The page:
It is of interest for this reason:  it is a framing of a framing of a framing of a view, leaving the viewer to consider multiple subjects simultaneously.  The view looking through the gazebo is more or less centered on the space between two of its columns. Because the gazebo is either octagonal or hexagonal, the view looks through columns both on the near side and also a pair on the far side. If one were standing on the gazebo looking out at the water, looking through the pair of columns effectively frames or ‘suggests’ the view. From the painting viewer’s viewpoint, i.e., me, looking through one set of columns, which frame the far set, which frame the idyllic view, the actual idyllic view is itself framed by the near columns. That is, my focus is not the idyllic scene beyond, but is centered on the very framing of the view. Put another way, the subject of the painting is the framing of the view, not the view itself.  Furthermore, the very nature of the painting is also a framing of a view. So for this painting our subject is the framing of the framing of the framing of an idyllic view. So what is really of value/interest in the painting? Is it the bucolic view or the undisturbed land surrounding the bay with the pleasure sailboats darting around? Is it that leisurely space on the gazebo where one enjoys the luxury of enjoying such views. Occupying this space is itself symbolic of blissful escape. Is the value in contemplating the very desire/dream of occupying the gazebo, i.e., being able to have that sort of leisure and material wealth in one’s life?  Or is it all of the above?  And if all of the above, is the subject really to be mindful of the constructed-ness of our environment and our engagement with it, especially how we frame our own views onto reality, and to use this ability to construct our viewpoints to suit our purposes when/if possible?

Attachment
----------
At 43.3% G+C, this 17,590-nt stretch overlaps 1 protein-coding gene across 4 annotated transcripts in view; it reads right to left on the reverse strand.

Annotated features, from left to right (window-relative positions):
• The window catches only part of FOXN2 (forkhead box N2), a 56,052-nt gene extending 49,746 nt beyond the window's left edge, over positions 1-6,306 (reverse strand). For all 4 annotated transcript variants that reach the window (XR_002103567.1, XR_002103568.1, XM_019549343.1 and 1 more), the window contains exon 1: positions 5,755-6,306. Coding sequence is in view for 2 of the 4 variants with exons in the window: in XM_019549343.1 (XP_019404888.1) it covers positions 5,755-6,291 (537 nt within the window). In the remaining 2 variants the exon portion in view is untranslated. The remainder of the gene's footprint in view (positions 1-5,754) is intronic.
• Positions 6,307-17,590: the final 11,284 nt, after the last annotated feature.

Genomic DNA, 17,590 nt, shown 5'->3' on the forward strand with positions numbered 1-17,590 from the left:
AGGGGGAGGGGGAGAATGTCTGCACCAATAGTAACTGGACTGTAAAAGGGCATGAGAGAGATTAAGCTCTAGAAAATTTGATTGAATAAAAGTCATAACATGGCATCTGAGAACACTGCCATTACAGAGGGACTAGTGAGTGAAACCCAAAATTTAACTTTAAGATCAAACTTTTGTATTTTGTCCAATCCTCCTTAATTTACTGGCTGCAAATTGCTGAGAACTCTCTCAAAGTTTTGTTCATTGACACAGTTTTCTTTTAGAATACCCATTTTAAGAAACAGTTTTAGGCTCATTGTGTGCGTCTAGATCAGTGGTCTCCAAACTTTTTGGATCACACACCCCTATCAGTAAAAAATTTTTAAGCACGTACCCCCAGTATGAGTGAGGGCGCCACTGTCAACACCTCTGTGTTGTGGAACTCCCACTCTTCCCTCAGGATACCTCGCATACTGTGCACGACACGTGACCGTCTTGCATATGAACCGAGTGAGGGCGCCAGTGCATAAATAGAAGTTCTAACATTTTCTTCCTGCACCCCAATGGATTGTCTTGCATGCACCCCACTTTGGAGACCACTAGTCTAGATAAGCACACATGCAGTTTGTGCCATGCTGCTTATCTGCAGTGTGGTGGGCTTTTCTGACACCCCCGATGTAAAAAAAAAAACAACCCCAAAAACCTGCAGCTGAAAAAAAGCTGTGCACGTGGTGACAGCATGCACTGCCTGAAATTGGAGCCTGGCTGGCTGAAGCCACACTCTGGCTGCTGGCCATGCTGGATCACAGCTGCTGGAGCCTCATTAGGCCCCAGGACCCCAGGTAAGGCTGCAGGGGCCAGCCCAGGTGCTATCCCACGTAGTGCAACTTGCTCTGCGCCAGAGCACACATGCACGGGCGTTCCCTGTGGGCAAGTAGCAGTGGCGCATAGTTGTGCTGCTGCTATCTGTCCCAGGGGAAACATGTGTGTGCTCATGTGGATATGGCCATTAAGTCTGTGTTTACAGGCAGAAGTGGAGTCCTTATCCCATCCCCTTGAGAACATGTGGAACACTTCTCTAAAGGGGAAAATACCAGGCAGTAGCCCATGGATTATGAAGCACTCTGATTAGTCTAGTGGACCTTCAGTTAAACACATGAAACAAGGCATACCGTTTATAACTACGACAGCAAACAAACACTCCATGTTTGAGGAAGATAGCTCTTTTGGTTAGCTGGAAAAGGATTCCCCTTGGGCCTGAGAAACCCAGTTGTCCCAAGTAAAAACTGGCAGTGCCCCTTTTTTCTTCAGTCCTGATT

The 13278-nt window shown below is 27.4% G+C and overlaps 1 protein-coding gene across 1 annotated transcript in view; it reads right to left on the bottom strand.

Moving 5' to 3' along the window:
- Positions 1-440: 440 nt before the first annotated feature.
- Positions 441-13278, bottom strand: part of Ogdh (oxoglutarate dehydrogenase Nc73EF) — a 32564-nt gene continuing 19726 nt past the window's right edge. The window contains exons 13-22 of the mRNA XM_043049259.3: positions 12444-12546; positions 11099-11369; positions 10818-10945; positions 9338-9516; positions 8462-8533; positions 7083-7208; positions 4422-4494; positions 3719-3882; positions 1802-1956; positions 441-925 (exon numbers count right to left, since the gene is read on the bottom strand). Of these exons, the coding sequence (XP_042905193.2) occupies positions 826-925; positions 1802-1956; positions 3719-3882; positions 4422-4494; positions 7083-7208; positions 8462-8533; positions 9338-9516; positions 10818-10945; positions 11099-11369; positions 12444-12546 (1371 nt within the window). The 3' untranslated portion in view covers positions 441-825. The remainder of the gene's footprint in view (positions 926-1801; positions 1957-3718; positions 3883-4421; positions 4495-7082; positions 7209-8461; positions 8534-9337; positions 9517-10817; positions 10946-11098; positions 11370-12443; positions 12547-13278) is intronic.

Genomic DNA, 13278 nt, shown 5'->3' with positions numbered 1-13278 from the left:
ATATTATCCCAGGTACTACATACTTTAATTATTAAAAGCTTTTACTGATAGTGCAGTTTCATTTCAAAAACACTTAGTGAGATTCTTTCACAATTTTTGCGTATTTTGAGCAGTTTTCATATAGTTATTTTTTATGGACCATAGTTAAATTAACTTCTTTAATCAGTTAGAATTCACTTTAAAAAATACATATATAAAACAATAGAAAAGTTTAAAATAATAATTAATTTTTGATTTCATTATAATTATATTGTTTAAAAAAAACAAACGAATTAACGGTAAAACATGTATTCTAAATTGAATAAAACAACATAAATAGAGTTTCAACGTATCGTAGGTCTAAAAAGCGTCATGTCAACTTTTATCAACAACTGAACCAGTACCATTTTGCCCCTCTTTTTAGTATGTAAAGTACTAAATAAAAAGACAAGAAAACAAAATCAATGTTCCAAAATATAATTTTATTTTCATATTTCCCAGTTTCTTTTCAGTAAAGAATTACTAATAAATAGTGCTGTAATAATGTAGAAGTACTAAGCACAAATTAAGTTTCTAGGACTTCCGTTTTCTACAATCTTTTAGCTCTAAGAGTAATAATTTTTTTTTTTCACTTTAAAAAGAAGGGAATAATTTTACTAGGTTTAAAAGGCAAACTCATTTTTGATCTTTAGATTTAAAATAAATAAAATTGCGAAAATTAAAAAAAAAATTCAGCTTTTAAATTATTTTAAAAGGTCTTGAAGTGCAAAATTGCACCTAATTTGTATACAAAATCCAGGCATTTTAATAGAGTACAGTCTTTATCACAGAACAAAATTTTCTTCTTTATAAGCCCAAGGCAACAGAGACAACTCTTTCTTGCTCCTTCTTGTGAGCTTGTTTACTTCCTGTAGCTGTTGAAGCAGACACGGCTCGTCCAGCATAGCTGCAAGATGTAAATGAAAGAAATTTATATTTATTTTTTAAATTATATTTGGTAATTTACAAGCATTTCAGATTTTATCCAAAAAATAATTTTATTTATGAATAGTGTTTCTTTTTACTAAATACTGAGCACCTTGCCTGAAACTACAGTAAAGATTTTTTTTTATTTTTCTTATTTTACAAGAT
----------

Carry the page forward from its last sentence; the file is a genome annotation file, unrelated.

We marshal our environments, we marshal materials, we marshal physical and symbolic structure/order, and we marshal our points of view primarily to marshal our minds.